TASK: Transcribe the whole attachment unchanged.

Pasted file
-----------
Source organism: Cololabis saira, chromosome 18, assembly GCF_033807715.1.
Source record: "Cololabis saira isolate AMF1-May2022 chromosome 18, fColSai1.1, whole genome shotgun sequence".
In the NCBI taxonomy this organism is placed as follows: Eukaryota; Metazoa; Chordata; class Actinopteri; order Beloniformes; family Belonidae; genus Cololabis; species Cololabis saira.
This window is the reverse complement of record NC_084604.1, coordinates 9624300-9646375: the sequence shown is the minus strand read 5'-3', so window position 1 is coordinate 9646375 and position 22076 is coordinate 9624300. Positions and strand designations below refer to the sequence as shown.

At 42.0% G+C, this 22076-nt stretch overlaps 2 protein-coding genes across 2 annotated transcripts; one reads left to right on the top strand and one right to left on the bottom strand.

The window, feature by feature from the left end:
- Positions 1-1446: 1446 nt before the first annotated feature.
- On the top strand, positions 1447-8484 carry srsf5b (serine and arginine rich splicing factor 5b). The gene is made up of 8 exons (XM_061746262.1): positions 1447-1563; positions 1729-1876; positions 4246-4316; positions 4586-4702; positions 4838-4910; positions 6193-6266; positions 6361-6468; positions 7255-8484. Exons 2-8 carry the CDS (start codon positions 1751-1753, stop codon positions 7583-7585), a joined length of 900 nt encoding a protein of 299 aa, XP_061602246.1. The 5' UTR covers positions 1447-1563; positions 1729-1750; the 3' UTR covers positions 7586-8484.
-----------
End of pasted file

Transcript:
Source organism: Cololabis saira, chromosome 18, assembly GCF_033807715.1.
Source record: "Cololabis saira isolate AMF1-May2022 chromosome 18, fColSai1.1, whole genome shotgun sequence".
In the NCBI taxonomy this organism is placed as follows: Eukaryota; Metazoa; Chordata; class Actinopteri; order Beloniformes; family Belonidae; genus Cololabis; species Cololabis saira.
This window is the reverse complement of record NC_084604.1, coordinates 9624300-9646375: the sequence shown is the minus strand read 5'-3', so window position 1 is coordinate 9646375 and position 22076 is coordinate 9624300. Positions and strand designations below refer to the sequence as shown.

At 42.0% G+C, this 22076-nt stretch overlaps 2 protein-coding genes across 2 annotated transcripts; one reads left to right on the top strand and one right to left on the bottom strand.

The window, feature by feature from the left end:
- Positions 1-1446: 1446 nt before the first annotated feature.
- On the top strand, positions 1447-8484 carry srsf5b (serine and arginine rich splicing factor 5b). The gene is made up of 8 exons (XM_061746262.1): positions 1447-1563; positions 1729-1876; positions 4246-4316; positions 4586-4702; positions 4838-4910; positions 6193-6266; positions 6361-6468; positions 7255-8484. Exons 2-8 carry the CDS (start codon positions 1751-1753, stop codon positions 7583-7585), a joined length of 900 nt encoding a protein of 299 aa, XP_061602246.1. The 5' UTR covers positions 1447-1563; positions 1729-1750; the 3' UTR covers positions 7586-8484.